"What?" I asked.

"How do you fix one of those (referring the the artichokes)? I always thought I'd like to try one." Now that lesson that I'd learned twenty-five years ago was proving to be useful. I could relate....and did.

How to eat an artichoke:

Cut stem from the bottom of the artichoke. Cut off the tips of the top leaves removing the prickly end. (I use scissors.) Wash thoroughly under cold water gently pulling the leaves back so water can rinse through the leaves. Place the artichoke, bottom down, in a pan with 2"of salt water. Bring to a boil. Reduce heat, cover and cook until leaves are easily pulled from the next to bottom row of the artichoke flower. Can be cooked without a lid; however, keep an eye on the water so it doesn't run dry. Takes approximately 30-45 minutes.

Time to eat! After you pull each leaf off the flower, pull the soft side across your bottom teeth. After all leaves are removed and munched, the fuzzy innards of the artichoke are exposed. Using a shallow cut, remove the fuzzy center. Now only the heart remains to be cut into pieces and devoured. Serve with mayonnaise or melted butter.

The woman with the watermelon samples was quite pleased. I think she was now prepared for the adventure. Should you choose to try an artichoke, remember that the eating experience is just about as much fun as the wonderful taste of this vegetable. Bon appetit! 

Sunday, September 1, 2013

A Golden Crown

With fingers sticky with sap, we felt like princesses. We grew up with few toys. We grew up with imagination and appreciation for things around us. We grew up wearing dandelion crowns.

This morning I eliminated dandelions from my sister's yard. Their fuzzy heads were ready to spread seed, and I was determined to stop them. I stood holding a stem and memory danced across my mind. Dandelion crowns. Brenda and I would gather the biggest stemmed dandelions we could find then set to the task of crown making. We tossed aside many of the sunny, yellow heads inserting each stem into one that was larger making the circle of the crown, then we twisted golden flowers around the halo. I'm sure we had sticky heads, and, from my point of view, a nice floral scent would have been better instead of the bitter smell of the weed. Farm girls playing with dandelions the same as their grandmothers many times over.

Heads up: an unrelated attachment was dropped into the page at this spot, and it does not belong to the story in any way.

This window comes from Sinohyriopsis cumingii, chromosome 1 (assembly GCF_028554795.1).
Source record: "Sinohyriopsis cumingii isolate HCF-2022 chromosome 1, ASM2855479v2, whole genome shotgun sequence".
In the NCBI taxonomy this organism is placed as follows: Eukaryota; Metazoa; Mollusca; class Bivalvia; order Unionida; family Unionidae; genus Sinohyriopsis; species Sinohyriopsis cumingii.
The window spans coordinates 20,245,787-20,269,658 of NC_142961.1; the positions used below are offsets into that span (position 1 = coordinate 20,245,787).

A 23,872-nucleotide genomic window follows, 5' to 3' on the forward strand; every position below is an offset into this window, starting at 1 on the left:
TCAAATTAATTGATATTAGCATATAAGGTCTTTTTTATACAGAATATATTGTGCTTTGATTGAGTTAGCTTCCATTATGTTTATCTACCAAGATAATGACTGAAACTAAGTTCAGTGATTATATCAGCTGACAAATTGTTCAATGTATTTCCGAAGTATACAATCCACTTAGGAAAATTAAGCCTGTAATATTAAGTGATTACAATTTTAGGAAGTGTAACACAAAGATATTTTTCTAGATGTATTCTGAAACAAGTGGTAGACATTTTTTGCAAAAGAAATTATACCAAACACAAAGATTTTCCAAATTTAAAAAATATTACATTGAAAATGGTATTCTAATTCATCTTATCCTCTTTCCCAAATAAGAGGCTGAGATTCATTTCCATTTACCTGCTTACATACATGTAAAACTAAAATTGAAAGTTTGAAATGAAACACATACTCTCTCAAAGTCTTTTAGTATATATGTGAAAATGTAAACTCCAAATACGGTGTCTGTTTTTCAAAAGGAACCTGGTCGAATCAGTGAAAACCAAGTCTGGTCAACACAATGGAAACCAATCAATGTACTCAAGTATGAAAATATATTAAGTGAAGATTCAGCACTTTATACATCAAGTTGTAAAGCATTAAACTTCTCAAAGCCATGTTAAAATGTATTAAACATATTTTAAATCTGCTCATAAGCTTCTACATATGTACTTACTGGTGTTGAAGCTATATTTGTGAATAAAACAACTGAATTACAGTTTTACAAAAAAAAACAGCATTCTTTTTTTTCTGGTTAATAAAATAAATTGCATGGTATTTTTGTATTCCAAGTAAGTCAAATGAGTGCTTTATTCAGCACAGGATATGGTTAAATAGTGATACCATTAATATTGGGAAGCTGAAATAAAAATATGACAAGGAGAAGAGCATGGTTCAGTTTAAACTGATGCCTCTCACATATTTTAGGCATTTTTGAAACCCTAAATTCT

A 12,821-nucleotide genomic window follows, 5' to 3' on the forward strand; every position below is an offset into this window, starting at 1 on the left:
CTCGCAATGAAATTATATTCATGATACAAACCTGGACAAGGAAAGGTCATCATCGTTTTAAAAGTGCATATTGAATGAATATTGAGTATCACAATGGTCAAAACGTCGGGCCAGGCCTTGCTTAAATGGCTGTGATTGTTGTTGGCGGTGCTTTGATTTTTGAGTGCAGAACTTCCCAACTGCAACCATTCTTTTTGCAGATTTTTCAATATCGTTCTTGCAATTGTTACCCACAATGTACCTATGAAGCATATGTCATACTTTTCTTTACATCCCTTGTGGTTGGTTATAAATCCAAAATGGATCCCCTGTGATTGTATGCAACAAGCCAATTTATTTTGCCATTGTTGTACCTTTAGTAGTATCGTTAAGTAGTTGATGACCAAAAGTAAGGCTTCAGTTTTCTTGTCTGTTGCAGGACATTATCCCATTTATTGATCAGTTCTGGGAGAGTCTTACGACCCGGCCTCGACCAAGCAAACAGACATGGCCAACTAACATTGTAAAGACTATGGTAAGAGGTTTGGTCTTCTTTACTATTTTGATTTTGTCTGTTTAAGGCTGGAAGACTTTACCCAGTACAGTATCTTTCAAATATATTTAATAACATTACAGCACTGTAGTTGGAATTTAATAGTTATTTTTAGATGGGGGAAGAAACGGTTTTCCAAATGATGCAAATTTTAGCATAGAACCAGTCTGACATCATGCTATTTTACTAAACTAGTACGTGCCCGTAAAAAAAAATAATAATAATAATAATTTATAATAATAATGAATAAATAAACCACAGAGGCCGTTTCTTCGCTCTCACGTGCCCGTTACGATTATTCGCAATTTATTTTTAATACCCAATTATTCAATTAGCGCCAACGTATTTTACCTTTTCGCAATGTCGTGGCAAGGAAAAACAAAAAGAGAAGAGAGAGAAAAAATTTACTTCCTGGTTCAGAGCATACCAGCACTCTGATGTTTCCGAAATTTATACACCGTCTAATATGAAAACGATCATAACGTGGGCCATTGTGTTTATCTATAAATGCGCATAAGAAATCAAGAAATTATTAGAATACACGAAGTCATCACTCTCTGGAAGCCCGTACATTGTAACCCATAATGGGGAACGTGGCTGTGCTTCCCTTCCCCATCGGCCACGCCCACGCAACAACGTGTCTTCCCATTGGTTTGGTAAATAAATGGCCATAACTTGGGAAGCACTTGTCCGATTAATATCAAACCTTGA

The hollyhocks were out behind the corn crib. So was the outhouse. I remember Dad pinching off the flowers and the buds. With the help of a straight pin, the flower became the skirt and the bud became the head of beautiful, floral dolls. Imagination and delight combined with what we had around us, and we were entertained. To this day, I cannot look at a hollyhock without wishing I had a straight pin.

The bales of hay and straw were our forts. The Lavy boys and I made tunnels and barricades. We played for hours in the barn standing on the bounty collected from the field. The barn became a place of delight for all ages over the years swinging on the rope from end to end landing on those bales; creating our own playground.

Seems Brenda and I also knew how to get into trouble. Popping the buds on the lilies was fun until either Margaret or Mom yelled at us. I enjoyed peeling bark off of Granddad's white birch until he yelled at me. Pop Johnson had a huge weeping willow. My cousin Lee and I would make whips out of young branches. And again, another grandpa yelled at me. I could have used a some positive input praising the ingenuity of their young granddaughter.

We Neff Road kids had fun back then. We didn't have much, but we had each other and a world of intrigue around us. Best of all, I got to wear a golden crown.